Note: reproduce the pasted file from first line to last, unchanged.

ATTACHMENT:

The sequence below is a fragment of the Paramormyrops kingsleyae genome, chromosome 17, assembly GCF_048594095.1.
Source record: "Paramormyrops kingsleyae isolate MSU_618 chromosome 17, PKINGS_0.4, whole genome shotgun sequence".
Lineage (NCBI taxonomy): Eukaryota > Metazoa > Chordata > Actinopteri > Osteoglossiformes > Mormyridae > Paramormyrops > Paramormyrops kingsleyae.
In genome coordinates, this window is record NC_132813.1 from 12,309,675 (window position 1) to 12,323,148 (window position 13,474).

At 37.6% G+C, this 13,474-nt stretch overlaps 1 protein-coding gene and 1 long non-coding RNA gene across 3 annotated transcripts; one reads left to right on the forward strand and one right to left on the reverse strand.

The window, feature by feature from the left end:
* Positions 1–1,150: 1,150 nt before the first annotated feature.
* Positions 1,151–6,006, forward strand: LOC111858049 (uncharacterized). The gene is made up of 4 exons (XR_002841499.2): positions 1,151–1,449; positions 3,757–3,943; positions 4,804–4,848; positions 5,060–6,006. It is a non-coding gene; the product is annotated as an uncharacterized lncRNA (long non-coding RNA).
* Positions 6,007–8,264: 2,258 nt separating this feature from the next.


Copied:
The sequence below is a fragment of the Paramormyrops kingsleyae genome, chromosome 17, assembly GCF_048594095.1.
Source record: "Paramormyrops kingsleyae isolate MSU_618 chromosome 17, PKINGS_0.4, whole genome shotgun sequence".
Lineage (NCBI taxonomy): Eukaryota > Metazoa > Chordata > Actinopteri > Osteoglossiformes > Mormyridae > Paramormyrops > Paramormyrops kingsleyae.
In genome coordinates, this window is record NC_132813.1 from 12,309,675 (window position 1) to 12,323,148 (window position 13,474).

At 37.6% G+C, this 13,474-nt stretch overlaps 1 protein-coding gene and 1 long non-coding RNA gene across 3 annotated transcripts; one reads left to right on the forward strand and one right to left on the reverse strand.

The window, feature by feature from the left end:
* Positions 1–1,150: 1,150 nt before the first annotated feature.
* Positions 1,151–6,006, forward strand: LOC111858049 (uncharacterized). The gene is made up of 4 exons (XR_002841499.2): positions 1,151–1,449; positions 3,757–3,943; positions 4,804–4,848; positions 5,060–6,006. It is a non-coding gene; the product is annotated as an uncharacterized lncRNA (long non-coding RNA).
* Positions 6,007–8,264: 2,258 nt separating this feature from the next.